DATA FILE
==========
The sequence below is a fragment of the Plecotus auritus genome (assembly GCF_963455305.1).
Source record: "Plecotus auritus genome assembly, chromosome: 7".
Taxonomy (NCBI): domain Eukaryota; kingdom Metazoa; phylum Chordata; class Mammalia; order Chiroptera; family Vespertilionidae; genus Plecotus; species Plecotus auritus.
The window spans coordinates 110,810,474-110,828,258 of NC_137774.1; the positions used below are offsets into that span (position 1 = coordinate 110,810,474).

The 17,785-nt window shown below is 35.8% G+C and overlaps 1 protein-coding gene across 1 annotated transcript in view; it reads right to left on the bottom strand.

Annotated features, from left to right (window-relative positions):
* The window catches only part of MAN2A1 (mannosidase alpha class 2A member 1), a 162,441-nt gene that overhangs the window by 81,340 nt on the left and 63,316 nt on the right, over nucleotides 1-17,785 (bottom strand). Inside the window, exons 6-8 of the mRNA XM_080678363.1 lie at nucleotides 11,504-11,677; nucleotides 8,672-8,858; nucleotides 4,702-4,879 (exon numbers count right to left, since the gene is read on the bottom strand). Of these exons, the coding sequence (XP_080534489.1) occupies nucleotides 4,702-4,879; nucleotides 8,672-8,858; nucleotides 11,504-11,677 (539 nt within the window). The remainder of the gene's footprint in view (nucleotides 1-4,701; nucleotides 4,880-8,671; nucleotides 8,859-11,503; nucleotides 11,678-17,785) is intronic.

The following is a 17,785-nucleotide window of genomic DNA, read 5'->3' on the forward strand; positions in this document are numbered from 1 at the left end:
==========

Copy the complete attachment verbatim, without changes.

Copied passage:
The sequence below is a fragment of the Plecotus auritus genome (assembly GCF_963455305.1).
Source record: "Plecotus auritus genome assembly, chromosome: 7".
Taxonomy (NCBI): domain Eukaryota; kingdom Metazoa; phylum Chordata; class Mammalia; order Chiroptera; family Vespertilionidae; genus Plecotus; species Plecotus auritus.
The window spans coordinates 110,810,474-110,828,258 of NC_137774.1; the positions used below are offsets into that span (position 1 = coordinate 110,810,474).

The 17,785-nt window shown below is 35.8% G+C and overlaps 1 protein-coding gene across 1 annotated transcript in view; it reads right to left on the bottom strand.

Annotated features, from left to right (window-relative positions):
* The window catches only part of MAN2A1 (mannosidase alpha class 2A member 1), a 162,441-nt gene that overhangs the window by 81,340 nt on the left and 63,316 nt on the right, over nucleotides 1-17,785 (bottom strand). Inside the window, exons 6-8 of the mRNA XM_080678363.1 lie at nucleotides 11,504-11,677; nucleotides 8,672-8,858; nucleotides 4,702-4,879 (exon numbers count right to left, since the gene is read on the bottom strand). Of these exons, the coding sequence (XP_080534489.1) occupies nucleotides 4,702-4,879; nucleotides 8,672-8,858; nucleotides 11,504-11,677 (539 nt within the window). The remainder of the gene's footprint in view (nucleotides 1-4,701; nucleotides 4,880-8,671; nucleotides 8,859-11,503; nucleotides 11,678-17,785) is intronic.

The following is a 17,785-nucleotide window of genomic DNA, read 5'->3' on the forward strand; positions in this document are numbered from 1 at the left end: